Cluj Napoca

3 days
International Conference on Transdisciplinary Research for Sustainable Tourism Development

October 6-8, 2017

Papers title

Lead Author, Second Author, Third Author

Affiliaton, department (faculty), city, country

Abstract: Abstract must have 250 – 300 words and not include subheadings or references. Frequently when you are requested to write a paper or article, you will be asked to include an Abstract. This is generally a very brief summary of what the paper or article is about and is frequently positioned before the body of your writing. The Abstract can be deliver to get a quick overview. It communicates the reader what to expect in your work and it should be built on all you have written. Therefore, An Abstract is a short article that is proposed to capture the attention of a potential reader of your paper. Thus, in a sense it is a promotion article for your full paper. Writing an Abstract is one of the best tools for starting your paper, and for improving its argument and configuration. The point of the paper is to make your own input to the previously existing literature and an Abstract is a summary of your own argument, and helps you track the main rule of paper writing: a good academic paper makes an argument that is not only profound, but also narrow. A great Abstract needs to deliver one vital objective: your argument.

Keywords: Include 5 keywords or key phrases here. Adding relevant keywords to your Abstract will help search engines associate your paper with search queries and locate your article.


Paper admitted are distributed in the conference proceedings. We ask all writers to respect these rules in order to maintain a high quality standard. The Introduction section develops of the background of your research. The introduction should not contain subheadings.


Are accepted up to three levels of subheadings. Subheadings should not be counted.

 Title and authors

In the paper title must be capitalized and should not overdo 12 words.

Multiple authors from the same institution/ organization should appear as detailed at the start of this document. Multiple authors from different institutions/ organizations should appears like this:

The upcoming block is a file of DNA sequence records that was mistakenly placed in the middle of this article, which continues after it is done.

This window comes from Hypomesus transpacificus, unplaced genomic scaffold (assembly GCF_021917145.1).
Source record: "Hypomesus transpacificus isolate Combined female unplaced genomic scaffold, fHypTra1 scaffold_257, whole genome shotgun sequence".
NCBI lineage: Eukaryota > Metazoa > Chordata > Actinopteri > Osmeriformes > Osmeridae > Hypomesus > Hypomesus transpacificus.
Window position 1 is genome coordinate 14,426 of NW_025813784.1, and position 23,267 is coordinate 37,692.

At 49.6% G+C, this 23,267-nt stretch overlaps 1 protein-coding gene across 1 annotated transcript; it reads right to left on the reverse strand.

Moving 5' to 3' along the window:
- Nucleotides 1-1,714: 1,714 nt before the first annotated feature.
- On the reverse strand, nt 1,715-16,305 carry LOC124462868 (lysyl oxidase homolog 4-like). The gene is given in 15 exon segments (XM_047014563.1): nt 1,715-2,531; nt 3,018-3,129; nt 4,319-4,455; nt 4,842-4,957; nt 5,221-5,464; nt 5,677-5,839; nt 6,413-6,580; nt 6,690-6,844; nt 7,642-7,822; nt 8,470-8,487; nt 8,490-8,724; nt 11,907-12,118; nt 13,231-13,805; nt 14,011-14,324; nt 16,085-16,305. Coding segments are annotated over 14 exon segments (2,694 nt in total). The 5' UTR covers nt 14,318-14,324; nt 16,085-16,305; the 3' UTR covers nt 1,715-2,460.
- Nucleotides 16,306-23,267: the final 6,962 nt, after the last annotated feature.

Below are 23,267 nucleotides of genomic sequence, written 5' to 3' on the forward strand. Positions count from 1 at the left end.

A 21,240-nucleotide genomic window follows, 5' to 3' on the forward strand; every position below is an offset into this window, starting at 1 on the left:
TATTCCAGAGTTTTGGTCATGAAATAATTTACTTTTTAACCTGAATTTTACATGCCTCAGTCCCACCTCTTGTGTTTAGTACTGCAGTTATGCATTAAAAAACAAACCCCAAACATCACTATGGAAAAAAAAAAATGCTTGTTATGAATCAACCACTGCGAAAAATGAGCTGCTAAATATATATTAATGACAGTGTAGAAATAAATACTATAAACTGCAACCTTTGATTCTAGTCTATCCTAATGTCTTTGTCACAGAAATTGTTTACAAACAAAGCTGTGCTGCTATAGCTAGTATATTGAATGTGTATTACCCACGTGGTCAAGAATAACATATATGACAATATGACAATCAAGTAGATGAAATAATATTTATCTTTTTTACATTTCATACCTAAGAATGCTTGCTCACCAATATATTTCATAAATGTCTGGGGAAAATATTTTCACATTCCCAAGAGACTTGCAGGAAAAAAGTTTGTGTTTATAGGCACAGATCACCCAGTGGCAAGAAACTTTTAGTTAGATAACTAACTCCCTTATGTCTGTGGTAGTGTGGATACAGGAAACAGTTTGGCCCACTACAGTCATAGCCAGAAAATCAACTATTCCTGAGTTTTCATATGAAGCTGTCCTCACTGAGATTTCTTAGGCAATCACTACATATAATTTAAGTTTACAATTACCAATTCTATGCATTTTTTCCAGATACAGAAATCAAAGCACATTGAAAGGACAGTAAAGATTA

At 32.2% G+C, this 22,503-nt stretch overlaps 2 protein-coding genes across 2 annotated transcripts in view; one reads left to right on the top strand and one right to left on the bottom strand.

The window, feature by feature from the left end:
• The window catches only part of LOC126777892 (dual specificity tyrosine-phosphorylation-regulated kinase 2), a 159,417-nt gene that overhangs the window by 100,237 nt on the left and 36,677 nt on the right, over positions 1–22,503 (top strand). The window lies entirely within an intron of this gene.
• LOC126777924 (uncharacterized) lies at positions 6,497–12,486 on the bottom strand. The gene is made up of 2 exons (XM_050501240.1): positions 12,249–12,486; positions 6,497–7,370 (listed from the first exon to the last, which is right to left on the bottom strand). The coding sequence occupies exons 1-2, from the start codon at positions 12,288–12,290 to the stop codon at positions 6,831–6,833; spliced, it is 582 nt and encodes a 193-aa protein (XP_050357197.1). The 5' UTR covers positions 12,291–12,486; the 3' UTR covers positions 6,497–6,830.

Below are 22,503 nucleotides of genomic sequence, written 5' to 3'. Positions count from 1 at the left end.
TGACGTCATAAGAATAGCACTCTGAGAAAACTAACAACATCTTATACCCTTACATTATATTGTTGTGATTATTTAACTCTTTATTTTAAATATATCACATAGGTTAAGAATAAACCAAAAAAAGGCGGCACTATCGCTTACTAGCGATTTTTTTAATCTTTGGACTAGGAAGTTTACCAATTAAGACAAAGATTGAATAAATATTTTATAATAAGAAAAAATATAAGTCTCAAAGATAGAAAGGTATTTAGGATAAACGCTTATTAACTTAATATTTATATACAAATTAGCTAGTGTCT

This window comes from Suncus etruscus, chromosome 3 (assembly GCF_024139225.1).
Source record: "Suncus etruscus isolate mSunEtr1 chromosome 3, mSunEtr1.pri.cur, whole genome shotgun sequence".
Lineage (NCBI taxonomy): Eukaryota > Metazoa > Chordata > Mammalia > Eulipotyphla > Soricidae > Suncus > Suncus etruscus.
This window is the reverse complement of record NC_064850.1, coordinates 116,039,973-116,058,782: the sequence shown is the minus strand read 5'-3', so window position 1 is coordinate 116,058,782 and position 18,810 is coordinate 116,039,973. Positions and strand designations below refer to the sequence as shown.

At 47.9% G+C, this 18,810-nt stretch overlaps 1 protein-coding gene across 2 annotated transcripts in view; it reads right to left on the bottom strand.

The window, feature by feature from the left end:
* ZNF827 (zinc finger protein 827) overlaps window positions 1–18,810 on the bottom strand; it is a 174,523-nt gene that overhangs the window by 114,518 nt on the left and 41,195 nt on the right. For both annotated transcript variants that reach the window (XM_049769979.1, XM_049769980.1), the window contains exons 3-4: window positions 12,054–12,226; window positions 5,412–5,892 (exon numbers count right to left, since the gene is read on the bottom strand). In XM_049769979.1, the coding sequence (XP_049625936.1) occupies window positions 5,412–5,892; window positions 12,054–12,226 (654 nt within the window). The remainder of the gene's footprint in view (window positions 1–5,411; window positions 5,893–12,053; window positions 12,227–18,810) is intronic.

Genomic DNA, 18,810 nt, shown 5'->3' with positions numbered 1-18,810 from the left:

Tudor Balmus, Pierre Boussac, Mary Powers

Babes-Bolyai University, Faculty of Geography, Cluj-Napoca, Romania

University of Strasbourg,  Business School, Strasbourg, France

Oxford University, Department of Education, Oxford, United Kingdom

Please respect the order of your name: first name, middle name (if is the case) and last name. Do not use all caps. Email adresses have to be specified beneath, one per line and in the same order as the authors listed.

Please mention full first name and not just initials (ex. T. Balmus).

Page size

The articles are created on a A4 paper. The page margins are 2.54cm all around. Margins should be fully Justified for main text and Left Aligned for titles and headings. Font should be Times New Roman.

Page numbers

Please to not insert page numbers, because they will be different when your paper is published.

Responses (to your research)

Responses should appear approximately before the references at the end of the paper.


Each paper will have conclusions and will summarize your work.


All headings should use initial capitals only, excepting for use of Acronyms. We recommend you to avoid to use footnotes. Typesetting is capable to make any article or paper look more professional and refined, allowing your readers to become more engaged in what they are reading and to hold your creation in a higher appreciation.

Figures, tables and images

You are encouraged to use figures in your paper if they will help you demonstrate/ prove your idea. The proceedings are delivered to all conference participants in electronic format and all figures will be colored. Nevertheless, the printed version will be in white and black.